The Law Commission's report on reform of the Electronic Communications Code was published in February 2013, following a consultation that ended in October 2012. Although the government announced last December that it would bring forward reforms to the Electronic Communications Code, it has come as a surprise to many that a new Code has been inserted into the Infrastructure Bill, which is currently before the Public Bill Committee in the House of Commons.
Property professionals, land owners and telecoms operators alike will be scrutinising the fine detail of the new Code, which (if approved by Parliament) will be included as a new Schedule in the Communications Act 2003. In keeping with the Law Commission's recommendations, the Code has been completely rewritten in modern language and style, to make its effect clear and to remove various uncertainties that the previous Code created. This is an encouraging sign but only time will tell whether the new Code is sufficiently unambiguous to avoid potential bear traps for unwary landowners.
Whilst the language of the Code has been drastically improved and major issues ironed out, the basic principles of the regime remain the same. A telecoms operator who enters into an agreement with a landowner, enjoys "Code rights" which it can assign to another operator without the landowner's consent. The Code further confirms that whilst the agreement may be in the form of a lease, any term which prohibits or limits the operator's right to assign will be unenforceable. However, the landlord can require the outgoing telecoms operator to enter into an "Authorised Guarantee Agreement" guaranteeing the assignee's obligations.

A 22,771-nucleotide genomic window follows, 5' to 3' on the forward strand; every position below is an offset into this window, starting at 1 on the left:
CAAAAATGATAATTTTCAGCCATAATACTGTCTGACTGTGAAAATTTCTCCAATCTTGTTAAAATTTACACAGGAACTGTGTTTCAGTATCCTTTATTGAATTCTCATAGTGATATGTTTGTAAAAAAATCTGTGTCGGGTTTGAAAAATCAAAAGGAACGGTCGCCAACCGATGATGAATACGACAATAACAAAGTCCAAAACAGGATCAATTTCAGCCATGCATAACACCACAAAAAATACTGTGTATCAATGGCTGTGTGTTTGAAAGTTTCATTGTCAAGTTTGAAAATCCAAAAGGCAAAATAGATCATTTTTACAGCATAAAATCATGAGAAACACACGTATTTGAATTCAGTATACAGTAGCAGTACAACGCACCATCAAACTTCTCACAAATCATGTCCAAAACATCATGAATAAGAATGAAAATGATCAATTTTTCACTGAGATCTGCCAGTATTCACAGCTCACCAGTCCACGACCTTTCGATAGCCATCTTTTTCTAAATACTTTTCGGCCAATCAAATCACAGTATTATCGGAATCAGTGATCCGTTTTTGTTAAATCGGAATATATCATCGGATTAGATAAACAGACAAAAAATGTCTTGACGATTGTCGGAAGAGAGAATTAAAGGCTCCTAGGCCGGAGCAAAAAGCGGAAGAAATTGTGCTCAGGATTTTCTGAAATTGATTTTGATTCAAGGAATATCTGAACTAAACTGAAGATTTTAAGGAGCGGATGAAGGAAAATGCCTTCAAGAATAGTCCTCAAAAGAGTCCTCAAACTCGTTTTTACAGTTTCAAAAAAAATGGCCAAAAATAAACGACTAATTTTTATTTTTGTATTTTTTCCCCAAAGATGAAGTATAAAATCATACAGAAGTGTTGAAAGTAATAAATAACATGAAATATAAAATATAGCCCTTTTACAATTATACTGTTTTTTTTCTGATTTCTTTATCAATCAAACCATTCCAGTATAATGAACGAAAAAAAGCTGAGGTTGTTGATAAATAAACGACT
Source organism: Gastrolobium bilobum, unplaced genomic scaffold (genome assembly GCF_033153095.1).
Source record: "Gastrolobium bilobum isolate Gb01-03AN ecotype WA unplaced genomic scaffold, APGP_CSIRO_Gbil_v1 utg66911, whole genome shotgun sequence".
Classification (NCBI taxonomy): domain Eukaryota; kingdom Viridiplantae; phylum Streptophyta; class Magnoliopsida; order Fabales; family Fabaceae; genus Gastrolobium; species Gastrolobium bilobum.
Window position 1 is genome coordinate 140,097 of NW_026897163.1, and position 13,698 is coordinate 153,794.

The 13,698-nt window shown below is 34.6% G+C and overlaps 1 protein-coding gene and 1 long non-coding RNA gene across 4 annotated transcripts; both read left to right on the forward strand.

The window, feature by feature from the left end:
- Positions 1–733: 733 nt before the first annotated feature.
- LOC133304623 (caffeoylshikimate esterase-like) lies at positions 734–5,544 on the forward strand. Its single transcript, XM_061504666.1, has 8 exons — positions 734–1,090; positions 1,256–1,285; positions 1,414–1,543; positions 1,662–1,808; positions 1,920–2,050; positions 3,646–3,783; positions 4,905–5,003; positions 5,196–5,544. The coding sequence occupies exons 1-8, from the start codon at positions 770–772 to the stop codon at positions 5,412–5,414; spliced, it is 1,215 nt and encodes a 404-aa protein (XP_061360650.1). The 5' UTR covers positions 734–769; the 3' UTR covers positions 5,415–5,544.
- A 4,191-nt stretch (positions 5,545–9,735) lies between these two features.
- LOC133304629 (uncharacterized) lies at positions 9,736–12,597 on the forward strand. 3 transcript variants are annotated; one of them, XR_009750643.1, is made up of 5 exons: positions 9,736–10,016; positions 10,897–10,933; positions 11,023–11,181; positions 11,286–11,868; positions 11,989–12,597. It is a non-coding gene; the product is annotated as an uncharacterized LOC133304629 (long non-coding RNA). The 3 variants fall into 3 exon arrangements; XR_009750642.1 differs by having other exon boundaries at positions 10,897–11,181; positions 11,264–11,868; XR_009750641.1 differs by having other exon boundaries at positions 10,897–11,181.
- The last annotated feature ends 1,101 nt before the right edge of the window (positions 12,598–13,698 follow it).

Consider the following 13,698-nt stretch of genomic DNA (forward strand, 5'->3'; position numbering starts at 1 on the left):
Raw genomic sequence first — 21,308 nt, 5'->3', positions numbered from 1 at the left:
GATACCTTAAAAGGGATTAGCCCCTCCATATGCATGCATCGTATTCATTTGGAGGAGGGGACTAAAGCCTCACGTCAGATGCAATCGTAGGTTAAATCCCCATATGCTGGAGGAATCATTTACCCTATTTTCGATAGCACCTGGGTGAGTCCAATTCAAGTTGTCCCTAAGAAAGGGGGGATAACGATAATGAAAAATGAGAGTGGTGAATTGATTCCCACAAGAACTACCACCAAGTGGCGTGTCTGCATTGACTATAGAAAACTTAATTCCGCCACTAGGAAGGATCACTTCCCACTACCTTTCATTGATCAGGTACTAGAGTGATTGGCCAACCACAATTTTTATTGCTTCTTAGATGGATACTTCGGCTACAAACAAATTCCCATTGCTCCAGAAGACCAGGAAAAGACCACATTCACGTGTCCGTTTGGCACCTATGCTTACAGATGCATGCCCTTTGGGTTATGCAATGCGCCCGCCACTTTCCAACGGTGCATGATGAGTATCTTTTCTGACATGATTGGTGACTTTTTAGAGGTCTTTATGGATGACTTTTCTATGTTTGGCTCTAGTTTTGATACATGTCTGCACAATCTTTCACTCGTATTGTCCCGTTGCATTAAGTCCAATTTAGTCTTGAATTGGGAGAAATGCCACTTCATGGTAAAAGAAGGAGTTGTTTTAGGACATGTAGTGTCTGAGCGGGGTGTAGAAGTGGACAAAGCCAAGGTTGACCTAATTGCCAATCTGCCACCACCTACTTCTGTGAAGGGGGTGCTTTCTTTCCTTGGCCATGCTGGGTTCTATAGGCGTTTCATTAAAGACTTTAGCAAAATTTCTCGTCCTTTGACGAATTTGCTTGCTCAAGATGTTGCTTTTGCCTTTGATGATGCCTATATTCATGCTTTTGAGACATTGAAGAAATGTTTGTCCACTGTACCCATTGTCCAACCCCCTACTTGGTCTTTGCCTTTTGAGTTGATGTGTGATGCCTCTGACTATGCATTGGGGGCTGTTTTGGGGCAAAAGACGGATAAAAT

It remains the case that, following expiry of an agreement between a landowner and telecoms operator, the operator's "Code rights" will continue indefinitely unless brought to an end under the Code. This requires 18 months' notice by the landowner who must establish that certain criteria have been met (such as an intention to redevelop or where the operator has persistently breached its contractual obligations). However, this can only apply where the primary purpose of the agreement was for the landowner to grant Code rights to the operator. A telecoms operator will not be able to rely both on Code rights and a statutory right of renewal under the Landlord and Tenant Act 1954 to resist a landowner's attempts to recover possession once the telecoms agreement has expired.
The Code that has appeared in the Infrastructure Bill may yet be subject to further scrutiny from Parliament but it is unclear what (if any) further opportunity there will be for the industry to comment before it is enshrined in statute. In the initial analysis, however, the new Code seems to address most of the major issues that gave Lord Justice Lewison reason to describe the original Code as "one of the least coherent pieces of legislation on the statute book". The manner in which the new Code so swiftly and unexpectedly enters the statute book may prove to be a missed opportunity for further reform but it will be a cause of relief to many that the Commission's recommendations have been adopted and codified.